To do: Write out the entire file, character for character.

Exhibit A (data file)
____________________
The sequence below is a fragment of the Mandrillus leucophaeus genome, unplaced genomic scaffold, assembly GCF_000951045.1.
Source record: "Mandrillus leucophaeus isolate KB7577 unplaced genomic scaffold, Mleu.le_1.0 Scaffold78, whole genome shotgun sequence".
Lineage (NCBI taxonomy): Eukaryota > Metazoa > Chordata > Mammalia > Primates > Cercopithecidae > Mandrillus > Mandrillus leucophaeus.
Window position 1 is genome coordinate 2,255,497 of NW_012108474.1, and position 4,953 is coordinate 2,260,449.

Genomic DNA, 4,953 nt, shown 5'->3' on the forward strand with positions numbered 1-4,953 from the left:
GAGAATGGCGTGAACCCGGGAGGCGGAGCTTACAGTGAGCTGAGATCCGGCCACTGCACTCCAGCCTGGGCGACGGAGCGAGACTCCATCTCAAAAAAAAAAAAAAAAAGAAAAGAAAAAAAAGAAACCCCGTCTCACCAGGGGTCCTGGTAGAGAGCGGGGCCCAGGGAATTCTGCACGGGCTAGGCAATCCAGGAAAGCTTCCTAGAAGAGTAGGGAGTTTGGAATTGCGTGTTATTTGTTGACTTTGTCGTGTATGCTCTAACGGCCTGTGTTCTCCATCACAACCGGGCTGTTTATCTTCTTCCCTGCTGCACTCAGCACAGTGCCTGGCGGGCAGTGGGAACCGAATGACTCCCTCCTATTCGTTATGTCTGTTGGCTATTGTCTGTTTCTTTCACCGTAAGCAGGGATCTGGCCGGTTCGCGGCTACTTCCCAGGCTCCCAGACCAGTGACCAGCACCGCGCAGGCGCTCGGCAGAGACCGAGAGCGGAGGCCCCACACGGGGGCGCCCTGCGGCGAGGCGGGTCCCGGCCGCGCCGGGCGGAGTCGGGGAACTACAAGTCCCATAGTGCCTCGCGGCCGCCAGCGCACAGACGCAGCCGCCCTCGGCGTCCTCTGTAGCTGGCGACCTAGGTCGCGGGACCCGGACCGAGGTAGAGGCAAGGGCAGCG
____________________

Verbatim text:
The sequence below is a fragment of the Mandrillus leucophaeus genome, unplaced genomic scaffold, assembly GCF_000951045.1.
Source record: "Mandrillus leucophaeus isolate KB7577 unplaced genomic scaffold, Mleu.le_1.0 Scaffold78, whole genome shotgun sequence".
Lineage (NCBI taxonomy): Eukaryota > Metazoa > Chordata > Mammalia > Primates > Cercopithecidae > Mandrillus > Mandrillus leucophaeus.
Window position 1 is genome coordinate 2,255,497 of NW_012108474.1, and position 4,953 is coordinate 2,260,449.

Genomic DNA, 4,953 nt, shown 5'->3' on the forward strand with positions numbered 1-4,953 from the left:
GAGAATGGCGTGAACCCGGGAGGCGGAGCTTACAGTGAGCTGAGATCCGGCCACTGCACTCCAGCCTGGGCGACGGAGCGAGACTCCATCTCAAAAAAAAAAAAAAAAAGAAAAGAAAAAAAAGAAACCCCGTCTCACCAGGGGTCCTGGTAGAGAGCGGGGCCCAGGGAATTCTGCACGGGCTAGGCAATCCAGGAAAGCTTCCTAGAAGAGTAGGGAGTTTGGAATTGCGTGTTATTTGTTGACTTTGTCGTGTATGCTCTAACGGCCTGTGTTCTCCATCACAACCGGGCTGTTTATCTTCTTCCCTGCTGCACTCAGCACAGTGCCTGGCGGGCAGTGGGAACCGAATGACTCCCTCCTATTCGTTATGTCTGTTGGCTATTGTCTGTTTCTTTCACCGTAAGCAGGGATCTGGCCGGTTCGCGGCTACTTCCCAGGCTCCCAGACCAGTGACCAGCACCGCGCAGGCGCTCGGCAGAGACCGAGAGCGGAGGCCCCACACGGGGGCGCCCTGCGGCGAGGCGGGTCCCGGCCGCGCCGGGCGGAGTCGGGGAACTACAAGTCCCATAGTGCCTCGCGGCCGCCAGCGCACAGACGCAGCCGCCCTCGGCGTCCTCTGTAGCTGGCGACCTAGGTCGCGGGACCCGGACCGAGGTAGAGGCAAGGGCAGCG